• mini screws (I used #4 bolts and nuts).
  • 2 Plastic Christmas Tree Ornament - used for the anemometer, I got mine at the local Hobby Lobby.
  • Small dowel
  • Small piece of plywood.


  • Dremel
  • Glue Gun
  • Soldering Iron
  • Multimeter
  • Drill
Hello. I need something similar for my greenhouse but I also need to measure ph of my water. Does anyone know of a sensor that can do that?
<p>So you're saying that the reed sensor can replace the optical sensor?</p>
Finally!!! I've been looking for something comprehensive that I could adapt for kite use! You've put it all together in one easy to read place!
<p>Great Instructable, I'm trying to build this weather station, but having a few issues with moving the files to correct locations, where to put API key, GPS ( had it working on pi, now i get connection refused) and an empty website, I can get it to display any data.</p><p>Has anyone managed to get this working on Raspbian Jessie and a pi3?</p>
<p>It's very cool! There is another useful board here,LoRa/GPS HAT </p><p><a href="http://wiki.dragino.com/index.php?title=Lora/GPS_HAT">http://wiki.dragino.com/index.php?title=Lora/GPS_HAT</a></p><p>and you can get the tutorial here<br></p>
<p>I am having a really hard time getting any of the software to work. I can use the getAPIData module to print out the data on the screen, but it won't update the database; the raspberrypiweatherstation.py program does the same, and the web page just comes up empty. Everything in the database shows up as &quot;NaN&quot;.</p><p>I tried using &quot;updatev&quot; to get more info on the update problem and I get 19 error messages, complaining about RRA AVERAGE, MIN, and MAX not found for every variable.</p><p>I've been reading the PHP and RRD documentation but still can't get anything to work. (I am a programmer, familiar with C, VB, mySQL, and ODBC on various platforms).</p><p>Can anyone provide comprehensive instructions on the software setup. the install notes are just too vague for me to follow.</p><p>Thanks,</p><p>Walt</p>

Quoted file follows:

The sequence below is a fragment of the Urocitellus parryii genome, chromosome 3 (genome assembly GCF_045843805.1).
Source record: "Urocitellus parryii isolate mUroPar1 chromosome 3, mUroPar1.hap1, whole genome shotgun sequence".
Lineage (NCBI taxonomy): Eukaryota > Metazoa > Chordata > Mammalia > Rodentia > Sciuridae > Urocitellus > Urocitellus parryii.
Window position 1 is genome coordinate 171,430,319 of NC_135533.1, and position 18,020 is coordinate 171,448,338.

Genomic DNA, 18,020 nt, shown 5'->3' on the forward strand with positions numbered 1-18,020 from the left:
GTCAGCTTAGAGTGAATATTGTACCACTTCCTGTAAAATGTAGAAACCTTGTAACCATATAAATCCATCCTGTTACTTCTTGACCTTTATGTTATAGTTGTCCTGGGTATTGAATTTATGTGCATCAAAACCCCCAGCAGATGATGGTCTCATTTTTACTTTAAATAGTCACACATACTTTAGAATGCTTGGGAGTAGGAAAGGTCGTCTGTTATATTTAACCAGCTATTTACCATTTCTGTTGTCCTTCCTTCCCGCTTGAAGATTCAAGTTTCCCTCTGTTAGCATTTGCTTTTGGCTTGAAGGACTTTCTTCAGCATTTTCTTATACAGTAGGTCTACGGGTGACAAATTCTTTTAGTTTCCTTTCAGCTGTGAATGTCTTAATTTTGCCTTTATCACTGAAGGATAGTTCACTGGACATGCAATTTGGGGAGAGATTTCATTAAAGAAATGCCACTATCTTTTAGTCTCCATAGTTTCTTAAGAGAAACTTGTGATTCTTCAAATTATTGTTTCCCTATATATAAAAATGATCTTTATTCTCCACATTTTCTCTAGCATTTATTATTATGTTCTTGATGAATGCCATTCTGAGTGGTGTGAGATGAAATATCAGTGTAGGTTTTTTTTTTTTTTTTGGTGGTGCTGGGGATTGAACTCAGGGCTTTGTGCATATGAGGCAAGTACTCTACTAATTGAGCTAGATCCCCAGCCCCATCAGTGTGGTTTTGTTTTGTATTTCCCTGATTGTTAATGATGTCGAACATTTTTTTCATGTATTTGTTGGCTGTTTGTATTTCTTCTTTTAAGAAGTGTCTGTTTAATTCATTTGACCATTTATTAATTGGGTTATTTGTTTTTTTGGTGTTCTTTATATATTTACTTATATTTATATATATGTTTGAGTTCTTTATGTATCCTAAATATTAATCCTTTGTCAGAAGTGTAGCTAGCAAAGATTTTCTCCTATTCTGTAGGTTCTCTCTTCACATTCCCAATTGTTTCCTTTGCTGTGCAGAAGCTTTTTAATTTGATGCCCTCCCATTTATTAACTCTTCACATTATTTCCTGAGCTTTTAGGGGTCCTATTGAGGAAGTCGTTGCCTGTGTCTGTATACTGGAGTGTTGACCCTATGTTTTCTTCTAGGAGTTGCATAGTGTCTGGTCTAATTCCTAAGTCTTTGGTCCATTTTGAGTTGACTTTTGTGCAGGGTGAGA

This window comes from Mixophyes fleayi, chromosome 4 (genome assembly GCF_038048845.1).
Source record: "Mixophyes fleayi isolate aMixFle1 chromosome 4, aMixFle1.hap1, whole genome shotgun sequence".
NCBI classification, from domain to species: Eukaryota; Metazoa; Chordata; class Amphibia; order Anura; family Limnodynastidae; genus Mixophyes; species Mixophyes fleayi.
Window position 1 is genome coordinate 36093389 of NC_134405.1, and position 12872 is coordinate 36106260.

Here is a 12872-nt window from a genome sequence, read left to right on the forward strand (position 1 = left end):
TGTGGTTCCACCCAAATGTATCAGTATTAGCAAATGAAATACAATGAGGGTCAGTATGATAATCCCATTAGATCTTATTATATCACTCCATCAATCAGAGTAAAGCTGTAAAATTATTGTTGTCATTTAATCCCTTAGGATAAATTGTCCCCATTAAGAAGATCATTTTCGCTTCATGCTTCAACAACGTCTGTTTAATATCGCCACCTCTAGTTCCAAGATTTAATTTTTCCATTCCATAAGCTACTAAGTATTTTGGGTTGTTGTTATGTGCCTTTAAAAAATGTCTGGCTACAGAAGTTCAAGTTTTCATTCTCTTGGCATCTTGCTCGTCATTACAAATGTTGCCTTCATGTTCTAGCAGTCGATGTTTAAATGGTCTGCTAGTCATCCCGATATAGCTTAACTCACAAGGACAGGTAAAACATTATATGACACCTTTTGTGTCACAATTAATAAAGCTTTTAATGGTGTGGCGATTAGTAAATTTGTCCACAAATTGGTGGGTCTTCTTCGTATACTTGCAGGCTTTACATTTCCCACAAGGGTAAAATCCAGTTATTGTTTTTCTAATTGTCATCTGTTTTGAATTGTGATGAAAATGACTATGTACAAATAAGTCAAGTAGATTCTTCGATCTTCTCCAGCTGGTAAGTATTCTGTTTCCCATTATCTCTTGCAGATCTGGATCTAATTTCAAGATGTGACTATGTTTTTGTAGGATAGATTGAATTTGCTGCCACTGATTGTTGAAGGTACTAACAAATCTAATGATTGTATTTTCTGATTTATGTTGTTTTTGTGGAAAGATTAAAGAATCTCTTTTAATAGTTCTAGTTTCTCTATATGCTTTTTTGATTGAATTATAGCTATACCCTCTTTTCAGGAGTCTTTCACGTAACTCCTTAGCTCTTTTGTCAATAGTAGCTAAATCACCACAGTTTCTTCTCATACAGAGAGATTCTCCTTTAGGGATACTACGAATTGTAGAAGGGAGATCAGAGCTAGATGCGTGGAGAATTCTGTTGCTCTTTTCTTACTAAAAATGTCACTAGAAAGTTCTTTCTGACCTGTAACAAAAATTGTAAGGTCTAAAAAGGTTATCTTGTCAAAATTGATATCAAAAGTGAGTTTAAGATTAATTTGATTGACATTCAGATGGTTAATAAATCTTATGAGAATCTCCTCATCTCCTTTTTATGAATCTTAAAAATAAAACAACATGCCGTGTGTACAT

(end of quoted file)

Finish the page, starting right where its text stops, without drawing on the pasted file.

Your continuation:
<p>Hello. I've design some parts for the weather station. Can be downloaded from here:</p><p>https://www.thingiverse.com/thing:1420582</p>
<p>hola soy novato en esto me podrias ayudar de urgencia nose ya instale todos los updates del el archivo notes-install.txt pero no se como hacer que se me visualize en esa pagina con la lunas osea todo creoq es una pagina web me podrias ayudar xfa muchas gracias</p>
<p>Hi there, chief. Started to get all parts/materials to build the station with my RPi2; I went through all files from zip archive (from Github) but would be really-really helpful for many interested in this beautiful project if some wiring/schematics would be posted. Any suggestions? Much appreciated, thx.</p>
Use an Arduino nano to get the analog data, then dump it as serial data to the pi. Would be the easiest way.